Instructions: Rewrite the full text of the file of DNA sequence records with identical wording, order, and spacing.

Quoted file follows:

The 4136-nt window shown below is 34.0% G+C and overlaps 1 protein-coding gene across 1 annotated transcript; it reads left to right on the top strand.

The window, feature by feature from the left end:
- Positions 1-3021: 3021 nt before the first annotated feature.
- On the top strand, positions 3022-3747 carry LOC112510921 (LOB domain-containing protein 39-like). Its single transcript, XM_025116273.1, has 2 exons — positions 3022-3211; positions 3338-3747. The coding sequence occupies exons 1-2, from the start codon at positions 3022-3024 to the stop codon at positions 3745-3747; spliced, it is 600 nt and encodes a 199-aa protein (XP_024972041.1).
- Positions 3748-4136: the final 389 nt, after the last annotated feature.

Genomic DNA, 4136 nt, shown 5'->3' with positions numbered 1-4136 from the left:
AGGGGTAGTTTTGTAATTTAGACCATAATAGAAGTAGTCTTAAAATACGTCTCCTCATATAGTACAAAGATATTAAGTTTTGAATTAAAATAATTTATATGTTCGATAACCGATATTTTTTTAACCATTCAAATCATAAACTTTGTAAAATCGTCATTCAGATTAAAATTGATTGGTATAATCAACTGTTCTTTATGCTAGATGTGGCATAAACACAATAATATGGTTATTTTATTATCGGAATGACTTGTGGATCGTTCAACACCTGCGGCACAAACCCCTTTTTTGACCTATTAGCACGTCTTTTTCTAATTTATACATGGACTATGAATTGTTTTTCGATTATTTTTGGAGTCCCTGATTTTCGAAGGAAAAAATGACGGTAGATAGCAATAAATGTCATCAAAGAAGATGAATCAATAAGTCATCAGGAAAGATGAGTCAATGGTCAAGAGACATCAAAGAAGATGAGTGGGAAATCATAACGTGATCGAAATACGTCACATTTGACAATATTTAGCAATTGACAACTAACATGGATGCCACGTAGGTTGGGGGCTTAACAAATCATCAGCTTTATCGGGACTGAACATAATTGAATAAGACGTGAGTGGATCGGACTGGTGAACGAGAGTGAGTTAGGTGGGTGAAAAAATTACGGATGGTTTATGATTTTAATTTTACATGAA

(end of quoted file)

The 4136-nt window shown below is 34.0% G+C and overlaps 1 protein-coding gene across 1 annotated transcript; it reads left to right on the top strand.

The window, feature by feature from the left end:
- Positions 1-3021: 3021 nt before the first annotated feature.
- On the top strand, positions 3022-3747 carry LOC112510921 (LOB domain-containing protein 39-like). Its single transcript, XM_025116273.1, has 2 exons — positions 3022-3211; positions 3338-3747. The coding sequence occupies exons 1-2, from the start codon at positions 3022-3024 to the stop codon at positions 3745-3747; spliced, it is 600 nt and encodes a 199-aa protein (XP_024972041.1).
- Positions 3748-4136: the final 389 nt, after the last annotated feature.

Genomic DNA, 4136 nt, shown 5'->3' with positions numbered 1-4136 from the left:
AGGGGTAGTTTTGTAATTTAGACCATAATAGAAGTAGTCTTAAAATACGTCTCCTCATATAGTACAAAGATATTAAGTTTTGAATTAAAATAATTTATATGTTCGATAACCGATATTTTTTTAACCATTCAAATCATAAACTTTGTAAAATCGTCATTCAGATTAAAATTGATTGGTATAATCAACTGTTCTTTATGCTAGATGTGGCATAAACACAATAATATGGTTATTTTATTATCGGAATGACTTGTGGATCGTTCAACACCTGCGGCACAAACCCCTTTTTTGACCTATTAGCACGTCTTTTTCTAATTTATACATGGACTATGAATTGTTTTTCGATTATTTTTGGAGTCCCTGATTTTCGAAGGAAAAAATGACGGTAGATAGCAATAAATGTCATCAAAGAAGATGAATCAATAAGTCATCAGGAAAGATGAGTCAATGGTCAAGAGACATCAAAGAAGATGAGTGGGAAATCATAACGTGATCGAAATACGTCACATTTGACAATATTTAGCAATTGACAACTAACATGGATGCCACGTAGGTTGGGGGCTTAACAAATCATCAGCTTTATCGGGACTGAACATAATTGAATAAGACGTGAGTGGATCGGACTGGTGAACGAGAGTGAGTTAGGTGGGTGAAAAAATTACGGATGGTTTATGATTTTAATTTTACATGAA